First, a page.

I gave a talk at ROADEF2018 about using general-purpose solvers for large-scale partitioning problems. Although much slower than ad-hoc algorithms, they can still converge to a good solution with some help… and they can tackle much more complex models.
The choice between analytical placement and partitioning is a crucial and early one. For Coloquinte, however, I made this choice a long time ago.
There are two obvious reasons: analytical placement generally performs a little better and I know it better.
However, there are deeper reasons why I want to commit to using analytical placement. In my opinion, analytical placement yields better flexibility and modularity.
First, it is tunable with simple but numerous parameters. By changing the cost function, you can in theory optimize for timing and power. The spreading forces control the tradeoff between speed of convergence and solution quality.
With partitioning-based placement, you need to design whole new algorithms for power, timing and congestion optimization (which many papers did). With a complete analytical placer, you can test parameter tuning within minutes: change the cost function and the spreading schedule, then execute. And there are a lot of cost functions to chose from.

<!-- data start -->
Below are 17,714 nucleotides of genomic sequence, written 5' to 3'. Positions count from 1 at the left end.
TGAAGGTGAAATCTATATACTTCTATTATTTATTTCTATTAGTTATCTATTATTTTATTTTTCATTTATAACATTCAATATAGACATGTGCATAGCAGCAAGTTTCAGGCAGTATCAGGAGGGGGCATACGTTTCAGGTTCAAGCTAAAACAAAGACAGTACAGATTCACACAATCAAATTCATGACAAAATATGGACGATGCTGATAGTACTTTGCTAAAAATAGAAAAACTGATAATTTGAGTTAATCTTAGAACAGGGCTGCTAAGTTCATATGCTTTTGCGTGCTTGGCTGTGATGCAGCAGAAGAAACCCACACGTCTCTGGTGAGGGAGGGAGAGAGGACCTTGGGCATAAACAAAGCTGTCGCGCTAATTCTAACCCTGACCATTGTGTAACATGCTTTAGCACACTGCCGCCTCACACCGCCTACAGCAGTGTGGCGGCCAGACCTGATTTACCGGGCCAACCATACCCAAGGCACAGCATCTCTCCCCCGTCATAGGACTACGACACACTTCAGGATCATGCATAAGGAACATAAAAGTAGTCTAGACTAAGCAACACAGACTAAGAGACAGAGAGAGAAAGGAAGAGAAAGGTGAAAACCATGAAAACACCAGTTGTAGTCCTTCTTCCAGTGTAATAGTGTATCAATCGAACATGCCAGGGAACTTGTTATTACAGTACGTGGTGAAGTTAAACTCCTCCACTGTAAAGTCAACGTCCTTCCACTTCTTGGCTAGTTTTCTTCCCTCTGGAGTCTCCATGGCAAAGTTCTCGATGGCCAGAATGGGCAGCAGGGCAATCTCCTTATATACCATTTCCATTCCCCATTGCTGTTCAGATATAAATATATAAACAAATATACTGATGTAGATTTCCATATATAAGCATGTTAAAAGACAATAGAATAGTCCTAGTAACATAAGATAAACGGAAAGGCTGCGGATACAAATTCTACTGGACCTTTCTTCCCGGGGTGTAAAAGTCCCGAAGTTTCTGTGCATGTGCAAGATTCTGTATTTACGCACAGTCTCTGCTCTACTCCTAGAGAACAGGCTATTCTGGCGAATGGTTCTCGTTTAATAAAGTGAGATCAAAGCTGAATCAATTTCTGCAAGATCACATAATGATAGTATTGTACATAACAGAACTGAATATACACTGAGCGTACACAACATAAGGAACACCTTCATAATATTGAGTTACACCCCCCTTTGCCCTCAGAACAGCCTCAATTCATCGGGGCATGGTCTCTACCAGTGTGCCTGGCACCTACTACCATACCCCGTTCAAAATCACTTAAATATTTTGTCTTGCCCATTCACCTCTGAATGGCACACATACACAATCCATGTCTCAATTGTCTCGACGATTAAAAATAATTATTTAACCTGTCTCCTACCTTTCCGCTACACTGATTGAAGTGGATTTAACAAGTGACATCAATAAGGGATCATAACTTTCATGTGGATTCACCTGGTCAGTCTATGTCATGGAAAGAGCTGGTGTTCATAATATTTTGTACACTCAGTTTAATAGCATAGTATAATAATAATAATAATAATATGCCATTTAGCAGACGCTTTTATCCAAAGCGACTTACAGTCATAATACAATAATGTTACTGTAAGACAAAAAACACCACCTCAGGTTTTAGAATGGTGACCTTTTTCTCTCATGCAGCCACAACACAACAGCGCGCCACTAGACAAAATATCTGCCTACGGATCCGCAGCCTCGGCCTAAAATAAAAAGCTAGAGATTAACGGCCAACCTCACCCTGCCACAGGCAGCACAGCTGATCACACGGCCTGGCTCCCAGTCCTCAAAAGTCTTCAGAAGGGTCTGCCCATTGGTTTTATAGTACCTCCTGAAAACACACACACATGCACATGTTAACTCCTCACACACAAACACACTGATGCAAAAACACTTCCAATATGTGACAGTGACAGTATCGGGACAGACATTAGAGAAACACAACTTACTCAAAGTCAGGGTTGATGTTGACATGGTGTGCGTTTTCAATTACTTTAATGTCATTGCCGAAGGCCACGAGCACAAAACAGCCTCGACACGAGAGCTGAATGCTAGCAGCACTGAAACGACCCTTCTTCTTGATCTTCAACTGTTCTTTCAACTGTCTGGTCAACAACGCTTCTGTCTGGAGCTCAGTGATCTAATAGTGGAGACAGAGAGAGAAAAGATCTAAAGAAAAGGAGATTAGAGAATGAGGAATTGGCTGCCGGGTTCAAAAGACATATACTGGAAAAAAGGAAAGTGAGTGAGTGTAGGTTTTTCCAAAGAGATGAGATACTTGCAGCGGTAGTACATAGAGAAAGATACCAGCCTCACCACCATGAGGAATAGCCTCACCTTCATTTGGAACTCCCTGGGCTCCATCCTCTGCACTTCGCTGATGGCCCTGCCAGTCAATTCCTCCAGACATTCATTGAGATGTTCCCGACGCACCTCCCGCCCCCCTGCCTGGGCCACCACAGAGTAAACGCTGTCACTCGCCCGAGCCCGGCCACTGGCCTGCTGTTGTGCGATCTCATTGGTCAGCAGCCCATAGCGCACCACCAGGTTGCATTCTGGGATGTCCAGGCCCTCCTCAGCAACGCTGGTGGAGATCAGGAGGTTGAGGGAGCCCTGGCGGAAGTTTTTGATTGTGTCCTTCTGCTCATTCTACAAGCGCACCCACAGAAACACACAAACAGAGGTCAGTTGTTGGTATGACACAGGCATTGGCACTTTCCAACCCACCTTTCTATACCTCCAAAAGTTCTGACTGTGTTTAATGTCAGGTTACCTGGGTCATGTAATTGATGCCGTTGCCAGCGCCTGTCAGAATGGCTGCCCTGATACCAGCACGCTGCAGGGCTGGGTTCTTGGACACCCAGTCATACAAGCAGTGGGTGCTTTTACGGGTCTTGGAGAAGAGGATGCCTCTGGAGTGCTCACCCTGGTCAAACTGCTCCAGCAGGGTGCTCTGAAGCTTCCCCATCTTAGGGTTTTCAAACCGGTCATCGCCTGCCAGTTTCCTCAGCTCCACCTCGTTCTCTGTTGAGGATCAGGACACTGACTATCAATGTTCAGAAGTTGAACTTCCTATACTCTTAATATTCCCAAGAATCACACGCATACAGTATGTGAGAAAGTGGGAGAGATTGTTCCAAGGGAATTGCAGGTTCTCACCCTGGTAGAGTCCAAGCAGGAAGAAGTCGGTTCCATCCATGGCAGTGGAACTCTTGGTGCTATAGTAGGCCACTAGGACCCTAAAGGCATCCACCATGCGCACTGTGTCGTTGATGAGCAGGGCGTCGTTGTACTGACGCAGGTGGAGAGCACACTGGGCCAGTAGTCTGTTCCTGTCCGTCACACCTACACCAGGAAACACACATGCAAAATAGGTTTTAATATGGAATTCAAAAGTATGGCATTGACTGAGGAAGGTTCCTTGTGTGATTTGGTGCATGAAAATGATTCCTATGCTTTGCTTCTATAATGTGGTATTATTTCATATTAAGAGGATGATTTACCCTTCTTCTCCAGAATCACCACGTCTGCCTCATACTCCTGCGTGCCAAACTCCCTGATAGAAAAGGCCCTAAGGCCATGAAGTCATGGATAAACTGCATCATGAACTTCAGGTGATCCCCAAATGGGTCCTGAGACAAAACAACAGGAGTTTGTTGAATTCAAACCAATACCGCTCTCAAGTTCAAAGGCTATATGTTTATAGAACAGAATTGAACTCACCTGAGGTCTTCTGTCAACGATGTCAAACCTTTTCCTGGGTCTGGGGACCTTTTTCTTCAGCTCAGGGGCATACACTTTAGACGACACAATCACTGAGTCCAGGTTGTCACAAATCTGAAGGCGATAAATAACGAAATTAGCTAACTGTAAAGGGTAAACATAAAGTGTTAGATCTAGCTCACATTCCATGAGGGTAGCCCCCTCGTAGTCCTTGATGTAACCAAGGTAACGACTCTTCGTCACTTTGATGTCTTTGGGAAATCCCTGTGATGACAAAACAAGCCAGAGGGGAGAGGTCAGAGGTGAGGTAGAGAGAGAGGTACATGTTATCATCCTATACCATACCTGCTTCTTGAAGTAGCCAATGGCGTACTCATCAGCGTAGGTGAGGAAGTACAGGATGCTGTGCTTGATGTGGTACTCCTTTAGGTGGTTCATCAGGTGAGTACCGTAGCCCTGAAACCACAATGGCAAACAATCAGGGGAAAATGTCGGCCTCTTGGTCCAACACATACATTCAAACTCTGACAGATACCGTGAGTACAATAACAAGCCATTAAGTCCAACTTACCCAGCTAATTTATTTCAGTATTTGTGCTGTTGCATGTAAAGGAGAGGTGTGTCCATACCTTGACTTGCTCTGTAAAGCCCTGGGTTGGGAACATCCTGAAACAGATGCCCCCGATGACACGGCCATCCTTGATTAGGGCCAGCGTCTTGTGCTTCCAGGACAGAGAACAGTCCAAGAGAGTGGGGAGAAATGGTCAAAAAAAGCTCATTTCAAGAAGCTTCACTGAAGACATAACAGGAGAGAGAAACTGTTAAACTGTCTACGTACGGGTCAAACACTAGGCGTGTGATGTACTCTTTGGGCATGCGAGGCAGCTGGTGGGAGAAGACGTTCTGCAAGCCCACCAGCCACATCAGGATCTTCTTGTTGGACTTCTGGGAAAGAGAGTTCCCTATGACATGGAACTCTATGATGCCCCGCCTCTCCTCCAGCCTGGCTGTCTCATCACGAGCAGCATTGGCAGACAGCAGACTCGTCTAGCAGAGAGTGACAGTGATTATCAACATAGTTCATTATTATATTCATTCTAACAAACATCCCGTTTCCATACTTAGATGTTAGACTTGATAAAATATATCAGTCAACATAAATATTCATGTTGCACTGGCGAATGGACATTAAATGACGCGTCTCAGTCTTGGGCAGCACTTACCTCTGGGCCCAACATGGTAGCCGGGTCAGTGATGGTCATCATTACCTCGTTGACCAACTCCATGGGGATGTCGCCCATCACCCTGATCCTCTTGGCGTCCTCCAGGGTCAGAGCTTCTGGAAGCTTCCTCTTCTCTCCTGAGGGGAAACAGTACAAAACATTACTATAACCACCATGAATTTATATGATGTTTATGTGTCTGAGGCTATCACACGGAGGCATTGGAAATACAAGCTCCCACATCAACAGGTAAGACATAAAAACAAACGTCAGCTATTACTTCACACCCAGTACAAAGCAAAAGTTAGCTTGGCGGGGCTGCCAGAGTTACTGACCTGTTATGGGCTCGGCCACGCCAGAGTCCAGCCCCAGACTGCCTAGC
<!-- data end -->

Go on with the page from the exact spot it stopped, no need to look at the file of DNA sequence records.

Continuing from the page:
Another important property of some analytical placement algorithms is that they modify an existing placement at each step, not build it from scratch. For this reason, it is convenient to perform netlist or placement changes. Whether to interface it with other programs (performing cell resizing and buffering for example) or to enable engineering change orders (ECOs), it is a useful feature. I suppose it makes it easier to adapt the placer to new problems, with all the performance-critical code factored between the solver and the legalizer.
Therefore, I am going to use an analytical placement that continuously spreads the cells: if region constraints are used, circuit modifications are not as easy. Additionally, this method is the leading one on benchmarks: using it should improve both flexibility and efficiency.
That doesn’t mean writing a complete placement tool is easy: external tools are needed to analyze timing and congestion, but with analytical placement the interface may be very loose and quite modular. I am going to show Coloquinte’s interface in the next post.